Online financial communities can be a mine of useful information if you choose carefully

Online financial communities can be a mine of useful information if you choose carefully

Do be wary of online advice but internet communities aren’t all bad How do you build a financial community? Take the internet, add thousands of consumers hungry for help and solidarity, sprinkle in a good dose of disillusionment with the financial establishment… voilà!

You have created not just a message board, a forum or a following, but a bona fide community of people happy to share their financial worries, hopes and advice. Or, you know, to egg one another on towards financial apocalypse, in some cases.

Social media has given rise to an infinite, eclectic range of financial communities in recent years. The most (in)famous is the WallStreetBets group on Reddit. It is widely held to be responsible for several extreme phenomena in the US stock market, like the personality cult surrounding Elon Musk and rise of so-called “meme stocks” such as the retailer Gamestop.

To scroll down its feed is to take a trip into the mind of an alienated, self-destructive, unreconstructed bro who sees the stock market as a cross between a casino and cruel initiation ceremony. But look beyond this peculiar niche and you’ll find hundreds of broader – dare I say saner? – money and investing communities online.

Membership numbers range from the nano (less than 1,000) to the macro (more than 100,000). Many are run by influencers and entrepreneurs who profit from their expertise through sponsored content and events, affiliate promotions or straight-up advertising. But many are moderated by anonymous volunteers. These have no top-down leadership or commercial incentives – just ordinary people posting questions and answers to one another in admirable detail.

Perhaps one of the best-known examples is the UK Personal Finance (PF) community on Reddit, which has nearly 700,000 members. Recent topics have covered everything from life insurance and credit cards to pensions and registering for self-assessment taxes.

Moderating a financial community seems like a bit of a thankless task. No pay, not much recognition or thanks and endless hours spent reading through posts to check that they are on topic, in-depth, high quality and helpful. The UK PF community has 15 rules on what can and can’t be posted, the first of which is “be nice, civil discourse, don’t judge”.

Moderators must also frequently reset the parameters of the group. The UK PF community on Reddit has a moratorium on questions about home buying, investing and benefits – subjects that could swamp the feed and are covered in other communities. It has also banned “boys club” comments that propose selling pornographic content on the site OnlyFans, or buying cryptocurrency to get rich quick.

I can only conclude that moderators take public-spirited satisfaction from knowing that they’re protecting these safe spaces so anyone can crowdsource financial wisdom. When I first came across the UK PF group, I was sceptical. Why ask strangers for advice on what to do with your money? Also, surely sites like Reddit are home to some of the darkest corners of the internet, where anonymity unleashes bigoted, ill-informed echo chambers?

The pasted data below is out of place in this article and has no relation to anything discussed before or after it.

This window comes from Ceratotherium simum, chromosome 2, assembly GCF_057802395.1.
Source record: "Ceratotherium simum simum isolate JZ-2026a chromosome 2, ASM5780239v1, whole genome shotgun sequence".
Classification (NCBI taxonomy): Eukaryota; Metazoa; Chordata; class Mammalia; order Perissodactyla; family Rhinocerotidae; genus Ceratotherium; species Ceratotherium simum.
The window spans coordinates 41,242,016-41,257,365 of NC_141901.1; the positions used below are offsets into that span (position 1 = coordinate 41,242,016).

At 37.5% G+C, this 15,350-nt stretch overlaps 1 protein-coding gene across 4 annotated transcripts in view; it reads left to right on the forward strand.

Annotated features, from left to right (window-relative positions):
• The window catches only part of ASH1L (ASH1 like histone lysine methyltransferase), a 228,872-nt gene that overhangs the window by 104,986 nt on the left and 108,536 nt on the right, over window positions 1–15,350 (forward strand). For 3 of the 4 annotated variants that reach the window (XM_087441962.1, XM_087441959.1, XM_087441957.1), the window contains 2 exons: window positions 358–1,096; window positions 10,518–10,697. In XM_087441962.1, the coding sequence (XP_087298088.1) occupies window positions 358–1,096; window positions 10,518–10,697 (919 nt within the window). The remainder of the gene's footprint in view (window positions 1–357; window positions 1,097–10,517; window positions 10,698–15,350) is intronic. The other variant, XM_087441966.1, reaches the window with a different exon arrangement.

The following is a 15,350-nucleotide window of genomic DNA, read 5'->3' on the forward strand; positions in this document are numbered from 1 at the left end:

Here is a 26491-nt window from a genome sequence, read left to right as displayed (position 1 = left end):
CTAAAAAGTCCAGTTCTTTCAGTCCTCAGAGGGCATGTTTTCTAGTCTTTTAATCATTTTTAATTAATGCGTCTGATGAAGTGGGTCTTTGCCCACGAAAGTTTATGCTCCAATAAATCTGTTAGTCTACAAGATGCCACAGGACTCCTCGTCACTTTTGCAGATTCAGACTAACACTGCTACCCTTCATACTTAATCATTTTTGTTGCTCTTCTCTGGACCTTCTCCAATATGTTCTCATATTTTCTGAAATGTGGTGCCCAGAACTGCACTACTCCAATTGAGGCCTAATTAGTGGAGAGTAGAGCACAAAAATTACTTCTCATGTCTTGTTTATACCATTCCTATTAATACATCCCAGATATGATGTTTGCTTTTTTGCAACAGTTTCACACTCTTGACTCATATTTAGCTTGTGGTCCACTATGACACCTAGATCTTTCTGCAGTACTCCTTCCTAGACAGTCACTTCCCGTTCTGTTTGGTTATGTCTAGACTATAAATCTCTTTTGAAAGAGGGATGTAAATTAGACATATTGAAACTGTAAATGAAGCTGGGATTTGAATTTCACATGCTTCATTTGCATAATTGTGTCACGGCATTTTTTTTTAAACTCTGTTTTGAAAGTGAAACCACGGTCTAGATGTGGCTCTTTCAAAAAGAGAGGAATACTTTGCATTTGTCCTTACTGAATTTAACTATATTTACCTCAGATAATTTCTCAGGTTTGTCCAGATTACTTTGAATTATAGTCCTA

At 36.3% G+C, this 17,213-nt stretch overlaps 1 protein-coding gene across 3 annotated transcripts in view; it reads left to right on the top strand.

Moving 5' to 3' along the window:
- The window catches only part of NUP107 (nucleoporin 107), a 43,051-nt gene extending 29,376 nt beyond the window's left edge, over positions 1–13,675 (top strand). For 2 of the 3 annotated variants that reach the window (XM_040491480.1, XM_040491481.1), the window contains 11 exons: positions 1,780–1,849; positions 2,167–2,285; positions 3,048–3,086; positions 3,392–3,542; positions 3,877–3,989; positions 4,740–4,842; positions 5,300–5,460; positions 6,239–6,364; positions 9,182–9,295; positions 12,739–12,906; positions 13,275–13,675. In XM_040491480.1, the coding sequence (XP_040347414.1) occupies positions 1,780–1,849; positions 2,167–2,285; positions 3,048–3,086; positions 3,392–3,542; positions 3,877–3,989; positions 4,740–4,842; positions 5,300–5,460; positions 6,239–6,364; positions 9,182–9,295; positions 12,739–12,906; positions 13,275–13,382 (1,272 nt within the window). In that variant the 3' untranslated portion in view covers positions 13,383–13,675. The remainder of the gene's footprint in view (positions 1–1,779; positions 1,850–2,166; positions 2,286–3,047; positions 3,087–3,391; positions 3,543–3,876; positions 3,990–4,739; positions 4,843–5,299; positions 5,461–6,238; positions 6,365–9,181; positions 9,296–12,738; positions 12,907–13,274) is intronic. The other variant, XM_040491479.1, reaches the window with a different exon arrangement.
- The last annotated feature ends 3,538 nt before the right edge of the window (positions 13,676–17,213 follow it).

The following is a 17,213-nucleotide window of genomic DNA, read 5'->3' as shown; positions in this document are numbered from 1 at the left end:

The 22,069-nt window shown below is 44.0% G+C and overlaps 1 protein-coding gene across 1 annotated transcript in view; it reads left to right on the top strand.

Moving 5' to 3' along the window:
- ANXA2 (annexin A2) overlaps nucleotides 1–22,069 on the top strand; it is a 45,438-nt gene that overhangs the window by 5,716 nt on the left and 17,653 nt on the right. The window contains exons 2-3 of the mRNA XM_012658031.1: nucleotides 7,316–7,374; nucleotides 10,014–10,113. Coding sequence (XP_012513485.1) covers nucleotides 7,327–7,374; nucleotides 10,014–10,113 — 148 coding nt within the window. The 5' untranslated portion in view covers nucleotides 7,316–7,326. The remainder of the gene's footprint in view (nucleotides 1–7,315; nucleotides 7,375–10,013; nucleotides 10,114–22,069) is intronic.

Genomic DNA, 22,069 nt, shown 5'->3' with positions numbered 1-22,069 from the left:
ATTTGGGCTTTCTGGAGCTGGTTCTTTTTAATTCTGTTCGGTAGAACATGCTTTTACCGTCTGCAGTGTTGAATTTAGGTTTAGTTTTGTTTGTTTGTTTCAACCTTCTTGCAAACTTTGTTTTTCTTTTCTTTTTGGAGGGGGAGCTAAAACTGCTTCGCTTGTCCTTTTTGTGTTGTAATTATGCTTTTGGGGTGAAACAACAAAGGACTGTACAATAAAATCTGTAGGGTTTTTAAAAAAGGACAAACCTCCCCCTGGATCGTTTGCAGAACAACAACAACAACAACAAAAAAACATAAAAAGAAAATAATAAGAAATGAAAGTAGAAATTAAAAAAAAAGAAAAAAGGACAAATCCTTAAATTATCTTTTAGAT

However, as I’ve become more of a “lurker” (i.e. someone who reads
but never posts) I’ve realised that there is a huge gulf between WallStreetBets, which revels in its deranged toxicity, and financial communities like UK PF, which are far more constructive and compassionate. Yes, there’s a lack of real-world accountability with anonymous advice, and some posters can be irritating know-it-alls.

But the best financial communities have a strong sense of fair play and encourage open debate. They effectively tap into people’s desire to help others (or at least show off what they’ve learned) and recognise that often there isn’t a simple, one-size-fits-all answer.

As a member, you’re trusted to take on board a variety of facts and views so you can make up your own mind. I find this a refreshing alternative to some of the stiff diktats that circulate around the financial industry but are never questioned (eg why save only three months’ worth of outgoings?) You can also be completely honest with people you don’t know, and they can’t let their closeness to you cloud their comments.

I have certainly gained some helpful new perspectives since joining the UK PF subreddit. I’ve been questioning the term “side hustle” after posters pointed out its strange gangster vibes. I was shocked to find out how much pressure posters felt to use car finance to upgrade cars to keep up with the Joneses.

And it was sobering to have it rammed home that my marginal tax rate will be effectively 42.5 per cent above £20,184 this year, thanks to higher […]

source Online financial communities can be a mine of useful information if you choose carefully

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